Amid the escalating manufacturing problems, however, the Branchburg plant has not shipped new batches of the COVID-19 drug bamlanivimab in nearly two months, according to the employee complaint and the source familiar with the matter. Reuters could not independently confirm that the Branchburg plant was not releasing bamlanivimab to the Indianapolis bottling plant or other facilities.

Lilly did not respond to questions about whether shipments have stalled at Branchburg, though the company said it expected to meet its production commitments for the COVID-19 treatment.

The Branchburg factory executive named in the complaint, Lydia Wible, did not respond to requests for comment made via email and telephone. On her behalf, Lilly said she declined to comment.

Lilly did not make Chief Executive Officer David Ricks available for comment. Reuters found no evidence he knew of the problems described in the complaint.

The new complaint about the Branchburg facility refers to “13 employees involved in this investigation.” It does not identify them, saying they fear retaliation. The source familiar with the matter said the group that submitted the complaint comprises more than 10 employees, including managers.

The source claimed that many of the staffers had seen the relevant documents both before and after they were altered.

The complaint did not specify what alterations the employees believed were made to the documents but said Wible “rewrites factual data provided by subject matter experts to formulate responses she feels are more beneficial.”

It is not clear whether any of the documents have been submitted to the FDA, although the agency routinely reviews such records.

The FDA declined to answer questions on the Lilly inspections or the employee complaint, but said "the agency takes the safety and quality of FDA-regulated products seriously" and noted that it imposed quality control measures when it authorized bamlanivimab.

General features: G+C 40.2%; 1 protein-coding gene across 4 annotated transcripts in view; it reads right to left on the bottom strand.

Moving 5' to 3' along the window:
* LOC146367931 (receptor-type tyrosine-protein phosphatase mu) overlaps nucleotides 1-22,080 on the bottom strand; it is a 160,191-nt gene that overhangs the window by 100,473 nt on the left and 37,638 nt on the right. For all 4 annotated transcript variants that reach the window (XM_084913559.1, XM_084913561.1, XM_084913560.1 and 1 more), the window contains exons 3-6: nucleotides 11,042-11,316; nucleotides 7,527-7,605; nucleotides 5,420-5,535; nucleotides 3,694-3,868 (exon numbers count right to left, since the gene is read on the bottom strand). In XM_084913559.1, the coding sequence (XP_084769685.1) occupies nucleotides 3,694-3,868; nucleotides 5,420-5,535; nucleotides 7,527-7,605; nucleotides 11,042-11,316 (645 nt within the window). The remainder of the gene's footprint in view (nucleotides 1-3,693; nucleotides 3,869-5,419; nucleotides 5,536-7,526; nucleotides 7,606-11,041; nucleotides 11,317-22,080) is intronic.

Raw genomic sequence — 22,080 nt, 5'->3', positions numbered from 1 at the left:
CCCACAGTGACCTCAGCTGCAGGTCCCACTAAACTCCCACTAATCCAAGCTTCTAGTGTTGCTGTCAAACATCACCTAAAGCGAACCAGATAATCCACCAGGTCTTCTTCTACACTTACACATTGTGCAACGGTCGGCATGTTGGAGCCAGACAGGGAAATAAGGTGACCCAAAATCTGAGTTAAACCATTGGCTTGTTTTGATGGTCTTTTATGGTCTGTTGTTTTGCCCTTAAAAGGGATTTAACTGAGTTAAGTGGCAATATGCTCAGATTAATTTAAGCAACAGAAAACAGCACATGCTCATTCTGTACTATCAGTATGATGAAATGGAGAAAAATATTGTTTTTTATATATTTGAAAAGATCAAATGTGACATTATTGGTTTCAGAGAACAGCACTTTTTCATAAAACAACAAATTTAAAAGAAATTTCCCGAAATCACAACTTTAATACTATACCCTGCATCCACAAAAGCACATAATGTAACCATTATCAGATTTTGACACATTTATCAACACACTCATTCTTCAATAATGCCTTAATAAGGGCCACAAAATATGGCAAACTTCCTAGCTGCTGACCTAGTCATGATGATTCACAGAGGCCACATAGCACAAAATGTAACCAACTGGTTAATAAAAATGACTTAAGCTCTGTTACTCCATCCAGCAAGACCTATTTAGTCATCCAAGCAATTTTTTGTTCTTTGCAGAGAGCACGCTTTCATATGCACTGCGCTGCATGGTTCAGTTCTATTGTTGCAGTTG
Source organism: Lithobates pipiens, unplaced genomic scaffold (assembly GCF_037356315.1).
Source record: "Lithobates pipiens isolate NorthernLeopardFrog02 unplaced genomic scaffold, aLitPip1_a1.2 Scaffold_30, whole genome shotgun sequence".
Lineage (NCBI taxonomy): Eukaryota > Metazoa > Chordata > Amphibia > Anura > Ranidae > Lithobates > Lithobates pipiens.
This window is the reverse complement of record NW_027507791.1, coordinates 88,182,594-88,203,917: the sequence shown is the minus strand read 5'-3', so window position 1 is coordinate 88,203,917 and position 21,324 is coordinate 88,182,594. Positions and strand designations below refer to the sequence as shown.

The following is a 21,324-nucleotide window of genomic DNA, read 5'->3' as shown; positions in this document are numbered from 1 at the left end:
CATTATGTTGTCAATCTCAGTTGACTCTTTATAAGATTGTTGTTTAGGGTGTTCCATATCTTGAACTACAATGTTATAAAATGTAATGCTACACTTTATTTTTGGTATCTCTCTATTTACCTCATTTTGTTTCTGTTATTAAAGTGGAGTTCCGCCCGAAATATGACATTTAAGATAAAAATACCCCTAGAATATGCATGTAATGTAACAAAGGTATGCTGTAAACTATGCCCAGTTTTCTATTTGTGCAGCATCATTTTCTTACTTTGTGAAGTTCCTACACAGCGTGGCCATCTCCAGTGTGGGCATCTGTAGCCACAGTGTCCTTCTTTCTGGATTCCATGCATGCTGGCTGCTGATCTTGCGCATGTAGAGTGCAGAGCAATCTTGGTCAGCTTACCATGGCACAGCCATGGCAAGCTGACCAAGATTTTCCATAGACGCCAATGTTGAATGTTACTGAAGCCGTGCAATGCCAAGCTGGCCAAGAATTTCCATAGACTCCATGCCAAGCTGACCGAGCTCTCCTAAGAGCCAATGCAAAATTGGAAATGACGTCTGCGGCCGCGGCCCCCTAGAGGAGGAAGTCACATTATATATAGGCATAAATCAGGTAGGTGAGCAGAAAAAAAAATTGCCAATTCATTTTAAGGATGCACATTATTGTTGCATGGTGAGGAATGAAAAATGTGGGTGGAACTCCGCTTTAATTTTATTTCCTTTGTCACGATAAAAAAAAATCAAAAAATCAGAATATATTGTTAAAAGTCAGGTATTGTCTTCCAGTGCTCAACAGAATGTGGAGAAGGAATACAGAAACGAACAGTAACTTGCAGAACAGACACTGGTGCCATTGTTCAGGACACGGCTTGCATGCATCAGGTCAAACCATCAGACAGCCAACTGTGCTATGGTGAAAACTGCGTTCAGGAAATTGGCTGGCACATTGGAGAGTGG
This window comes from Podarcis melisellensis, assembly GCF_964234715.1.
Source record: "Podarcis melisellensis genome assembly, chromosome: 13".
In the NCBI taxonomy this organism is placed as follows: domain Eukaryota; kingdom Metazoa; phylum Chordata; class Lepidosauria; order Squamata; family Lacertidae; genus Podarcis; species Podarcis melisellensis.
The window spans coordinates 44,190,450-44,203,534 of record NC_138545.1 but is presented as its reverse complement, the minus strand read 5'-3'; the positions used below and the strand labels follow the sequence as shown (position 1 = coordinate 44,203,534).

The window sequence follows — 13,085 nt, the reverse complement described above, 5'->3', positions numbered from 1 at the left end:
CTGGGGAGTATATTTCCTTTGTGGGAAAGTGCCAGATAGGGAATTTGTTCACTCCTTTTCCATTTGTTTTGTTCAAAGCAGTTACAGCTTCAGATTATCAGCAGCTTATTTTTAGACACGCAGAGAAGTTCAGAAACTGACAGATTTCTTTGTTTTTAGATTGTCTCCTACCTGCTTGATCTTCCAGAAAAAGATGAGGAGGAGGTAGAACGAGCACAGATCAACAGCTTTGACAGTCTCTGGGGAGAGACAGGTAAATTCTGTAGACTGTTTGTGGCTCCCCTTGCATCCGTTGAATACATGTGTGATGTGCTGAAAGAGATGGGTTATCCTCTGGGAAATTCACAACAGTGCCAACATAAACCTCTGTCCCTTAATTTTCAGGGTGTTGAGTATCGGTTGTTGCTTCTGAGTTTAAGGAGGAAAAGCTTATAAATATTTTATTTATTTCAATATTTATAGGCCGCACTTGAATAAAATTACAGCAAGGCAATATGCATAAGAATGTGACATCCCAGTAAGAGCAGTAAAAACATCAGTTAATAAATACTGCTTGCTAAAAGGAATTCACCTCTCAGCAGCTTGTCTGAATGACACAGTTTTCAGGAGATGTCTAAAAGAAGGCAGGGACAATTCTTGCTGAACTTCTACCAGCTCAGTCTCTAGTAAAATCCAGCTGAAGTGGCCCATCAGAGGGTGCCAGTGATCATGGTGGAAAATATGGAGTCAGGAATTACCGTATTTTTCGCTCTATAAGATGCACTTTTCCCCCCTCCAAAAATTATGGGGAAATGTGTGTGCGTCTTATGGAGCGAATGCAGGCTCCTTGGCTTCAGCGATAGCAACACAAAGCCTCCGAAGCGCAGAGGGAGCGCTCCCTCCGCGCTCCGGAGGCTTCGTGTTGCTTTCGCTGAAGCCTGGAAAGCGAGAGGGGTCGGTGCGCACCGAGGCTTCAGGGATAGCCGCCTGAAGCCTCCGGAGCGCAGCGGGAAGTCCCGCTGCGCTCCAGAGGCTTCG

The U.S. Department of Health and Human Services, which oversees vaccine and therapeutics production, did not respond to requests for comment.

Nathan Cortez, a law professor who specializes in FDA regulation at Southern Methodist University in Texas, said the employee accusations regarding Branchburg and Indianapolis could amplify Lilly’s problems with regulators.

“If you have a string of manufacturing problems across multiple facilities and you're starting to develop a not-so-great manufacturing track record, the FDA will probably consider harder responses,” he said. Referring to the internal complaint, he said: “If somebody is sticking their neck out, that strikes me as a pretty big deal and evidence of some deeper problems within the company.”

DISCOMFORT AND DISMAY

The April complaint asserts that Wible, the Branchburg factory executive, altered information provided by internal technical experts, saying she is “solely responsible for providing written responses to the FDA” regarding the types of quality control problems that regulators flagged.

The complaint said that Wible - who did not respond to questions from Reuters - used “her authority to rewrite technical investigations for which she has little or no experience.”

According to the complaint, staff members who gather information for the FDA were concerned about presenting altered material to regulators. They “are uncomfortable and do not feel confident in defending the reformulated responses in the event they are called upon by the FDA,” the complaint said.

The complaint also expressed impatience with company leaders.

“How long is it going to take for the company to pay attention and do something about this?” it said, referring to the accusations against Wible. “We are all working very hard to meet the commitments to the FDA and cannot do so under these conditions.”